A cleansing substance that acts similarly to soap but which is made from chemical compounds, rather than fats and lye.
The first thing to remember when using chemicals to clean the home is that less is more. Contrary to what the manufacturers of cleaning products would like you to believe, you do not need a separate cleaner for each job. Many products have names that entice us to buy. In reality, the shower foam, the toilet bowl cleaner, and the kitchen counter spray are essentially the same thing.
Instead of wasting your money and taking up precious storage space, consider buying a good "all-in-one" product for most of your cleaning needs.
Simplegreen is a wonderful example of just such a product. If you prefer, you can also make your own supplies out of things you already have in the house. Baking soda, alcohol, and vinegar are just a few of the tried and true home remedies for keeping a clean house.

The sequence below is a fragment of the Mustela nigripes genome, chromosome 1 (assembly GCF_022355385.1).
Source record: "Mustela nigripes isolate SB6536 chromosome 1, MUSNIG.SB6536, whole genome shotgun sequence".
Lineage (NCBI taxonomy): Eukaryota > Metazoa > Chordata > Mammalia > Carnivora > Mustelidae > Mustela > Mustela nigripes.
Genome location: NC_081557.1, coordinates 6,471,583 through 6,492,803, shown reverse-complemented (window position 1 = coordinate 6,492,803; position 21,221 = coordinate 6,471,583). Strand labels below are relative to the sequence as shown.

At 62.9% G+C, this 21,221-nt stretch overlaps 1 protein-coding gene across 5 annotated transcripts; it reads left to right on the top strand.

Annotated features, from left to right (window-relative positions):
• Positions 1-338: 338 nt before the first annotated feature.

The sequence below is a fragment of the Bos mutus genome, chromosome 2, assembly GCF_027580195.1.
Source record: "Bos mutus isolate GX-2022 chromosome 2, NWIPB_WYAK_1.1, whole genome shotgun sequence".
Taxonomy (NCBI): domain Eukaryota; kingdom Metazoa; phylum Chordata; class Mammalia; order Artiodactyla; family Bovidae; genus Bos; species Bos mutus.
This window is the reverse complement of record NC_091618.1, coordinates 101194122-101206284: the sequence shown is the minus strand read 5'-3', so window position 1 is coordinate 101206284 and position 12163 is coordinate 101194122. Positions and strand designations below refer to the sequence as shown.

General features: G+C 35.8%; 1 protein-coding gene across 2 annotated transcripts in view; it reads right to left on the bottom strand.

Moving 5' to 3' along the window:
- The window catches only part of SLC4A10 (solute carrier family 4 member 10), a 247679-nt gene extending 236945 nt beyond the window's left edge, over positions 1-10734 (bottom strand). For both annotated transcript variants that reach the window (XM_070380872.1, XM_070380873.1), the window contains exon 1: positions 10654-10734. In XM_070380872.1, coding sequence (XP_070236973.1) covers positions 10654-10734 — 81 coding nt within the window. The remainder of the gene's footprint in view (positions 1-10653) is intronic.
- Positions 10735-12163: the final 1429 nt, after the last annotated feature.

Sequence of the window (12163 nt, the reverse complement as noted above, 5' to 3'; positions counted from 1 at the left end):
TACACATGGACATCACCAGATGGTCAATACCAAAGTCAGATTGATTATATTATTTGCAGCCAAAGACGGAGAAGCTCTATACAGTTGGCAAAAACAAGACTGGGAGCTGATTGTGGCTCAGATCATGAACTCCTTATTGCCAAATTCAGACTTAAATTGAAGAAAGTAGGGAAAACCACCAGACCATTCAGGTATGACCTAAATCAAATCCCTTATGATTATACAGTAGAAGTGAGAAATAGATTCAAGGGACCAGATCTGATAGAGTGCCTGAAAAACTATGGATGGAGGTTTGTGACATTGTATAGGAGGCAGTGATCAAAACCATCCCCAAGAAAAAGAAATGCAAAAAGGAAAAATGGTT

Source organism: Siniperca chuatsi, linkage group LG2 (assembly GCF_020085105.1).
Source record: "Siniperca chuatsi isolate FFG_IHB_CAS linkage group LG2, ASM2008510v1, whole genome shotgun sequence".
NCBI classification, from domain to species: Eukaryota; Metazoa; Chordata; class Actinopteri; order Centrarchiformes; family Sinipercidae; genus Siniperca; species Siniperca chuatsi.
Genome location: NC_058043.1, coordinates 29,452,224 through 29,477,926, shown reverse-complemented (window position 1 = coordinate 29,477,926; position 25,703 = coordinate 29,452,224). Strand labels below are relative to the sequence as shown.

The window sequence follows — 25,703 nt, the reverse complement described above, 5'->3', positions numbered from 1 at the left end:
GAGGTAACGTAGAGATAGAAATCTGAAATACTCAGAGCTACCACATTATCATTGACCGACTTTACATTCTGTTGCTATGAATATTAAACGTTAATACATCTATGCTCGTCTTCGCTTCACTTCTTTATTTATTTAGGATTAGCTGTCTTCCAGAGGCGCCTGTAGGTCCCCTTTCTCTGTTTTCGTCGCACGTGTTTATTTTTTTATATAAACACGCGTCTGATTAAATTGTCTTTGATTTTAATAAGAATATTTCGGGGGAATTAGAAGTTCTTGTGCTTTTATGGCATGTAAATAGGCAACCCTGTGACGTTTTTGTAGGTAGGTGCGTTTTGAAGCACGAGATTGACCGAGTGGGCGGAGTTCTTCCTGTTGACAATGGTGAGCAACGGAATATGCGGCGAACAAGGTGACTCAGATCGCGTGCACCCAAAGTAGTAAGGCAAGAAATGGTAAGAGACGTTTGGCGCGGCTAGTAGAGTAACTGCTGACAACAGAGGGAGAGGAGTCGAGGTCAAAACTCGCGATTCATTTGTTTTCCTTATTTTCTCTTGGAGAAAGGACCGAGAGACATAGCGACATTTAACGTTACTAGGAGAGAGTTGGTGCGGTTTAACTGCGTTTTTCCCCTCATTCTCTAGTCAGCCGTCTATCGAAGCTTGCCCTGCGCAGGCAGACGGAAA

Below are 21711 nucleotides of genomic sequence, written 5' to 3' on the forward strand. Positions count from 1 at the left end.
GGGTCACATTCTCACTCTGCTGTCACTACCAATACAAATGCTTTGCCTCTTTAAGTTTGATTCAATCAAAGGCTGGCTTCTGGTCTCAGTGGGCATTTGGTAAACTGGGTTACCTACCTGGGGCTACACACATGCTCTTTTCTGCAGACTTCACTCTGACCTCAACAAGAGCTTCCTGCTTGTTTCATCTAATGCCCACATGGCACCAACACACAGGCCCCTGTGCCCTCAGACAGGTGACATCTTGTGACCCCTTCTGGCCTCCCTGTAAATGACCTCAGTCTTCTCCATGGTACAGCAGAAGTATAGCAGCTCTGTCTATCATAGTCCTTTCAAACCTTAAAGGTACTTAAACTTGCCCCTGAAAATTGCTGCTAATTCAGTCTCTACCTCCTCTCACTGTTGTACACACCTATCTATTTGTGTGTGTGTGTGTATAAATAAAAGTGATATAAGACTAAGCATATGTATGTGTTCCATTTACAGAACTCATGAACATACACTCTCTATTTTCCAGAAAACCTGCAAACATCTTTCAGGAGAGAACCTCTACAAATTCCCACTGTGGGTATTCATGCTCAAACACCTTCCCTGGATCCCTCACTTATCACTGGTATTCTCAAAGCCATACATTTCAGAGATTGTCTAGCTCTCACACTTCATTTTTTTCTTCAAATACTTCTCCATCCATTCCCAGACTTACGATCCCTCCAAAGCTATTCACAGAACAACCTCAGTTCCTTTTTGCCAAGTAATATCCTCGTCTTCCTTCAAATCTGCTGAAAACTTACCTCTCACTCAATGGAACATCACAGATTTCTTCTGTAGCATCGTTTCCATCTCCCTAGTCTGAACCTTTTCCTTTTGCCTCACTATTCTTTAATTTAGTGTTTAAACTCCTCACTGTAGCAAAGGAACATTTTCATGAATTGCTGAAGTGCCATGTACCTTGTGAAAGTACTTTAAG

Most household cleaning products are quite safe. There is little cause for concern that by mopping the floor you'll be contributing to the demise of a remote ecosystem on the other side of the planet. The true danger of household chemicals becomes important when the empty containers of such products are heaved into the garbage bin.
Empty bottles, spray cans, or other packaging are things that should not have the opportunity to reach a landfill. When they do, the chemical residues from household cleaning products can potentially seep (also known as leach) into local groundwater supplies.